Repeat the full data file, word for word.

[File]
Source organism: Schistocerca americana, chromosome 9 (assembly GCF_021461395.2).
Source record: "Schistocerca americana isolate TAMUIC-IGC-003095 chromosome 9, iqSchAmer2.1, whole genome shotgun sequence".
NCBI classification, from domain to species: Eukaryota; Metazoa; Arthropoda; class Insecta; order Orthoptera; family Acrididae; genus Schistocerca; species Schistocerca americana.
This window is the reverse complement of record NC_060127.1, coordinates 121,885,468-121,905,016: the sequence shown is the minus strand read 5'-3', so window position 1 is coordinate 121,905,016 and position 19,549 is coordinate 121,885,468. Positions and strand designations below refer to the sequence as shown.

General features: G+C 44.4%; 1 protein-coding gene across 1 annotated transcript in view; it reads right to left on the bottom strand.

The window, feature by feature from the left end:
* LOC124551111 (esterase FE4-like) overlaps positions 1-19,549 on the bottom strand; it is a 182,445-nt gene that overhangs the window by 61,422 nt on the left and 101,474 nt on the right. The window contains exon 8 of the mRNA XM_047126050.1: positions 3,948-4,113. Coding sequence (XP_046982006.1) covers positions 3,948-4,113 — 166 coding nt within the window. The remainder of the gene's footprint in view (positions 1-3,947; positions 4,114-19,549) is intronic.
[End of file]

Source organism: Schistocerca americana, chromosome 9 (assembly GCF_021461395.2).
Source record: "Schistocerca americana isolate TAMUIC-IGC-003095 chromosome 9, iqSchAmer2.1, whole genome shotgun sequence".
NCBI classification, from domain to species: Eukaryota; Metazoa; Arthropoda; class Insecta; order Orthoptera; family Acrididae; genus Schistocerca; species Schistocerca americana.
This window is the reverse complement of record NC_060127.1, coordinates 121,885,468-121,905,016: the sequence shown is the minus strand read 5'-3', so window position 1 is coordinate 121,905,016 and position 19,549 is coordinate 121,885,468. Positions and strand designations below refer to the sequence as shown.

General features: G+C 44.4%; 1 protein-coding gene across 1 annotated transcript in view; it reads right to left on the bottom strand.

The window, feature by feature from the left end:
* LOC124551111 (esterase FE4-like) overlaps positions 1-19,549 on the bottom strand; it is a 182,445-nt gene that overhangs the window by 61,422 nt on the left and 101,474 nt on the right. The window contains exon 8 of the mRNA XM_047126050.1: positions 3,948-4,113. Coding sequence (XP_046982006.1) covers positions 3,948-4,113 — 166 coding nt within the window. The remainder of the gene's footprint in view (positions 1-3,947; positions 4,114-19,549) is intronic.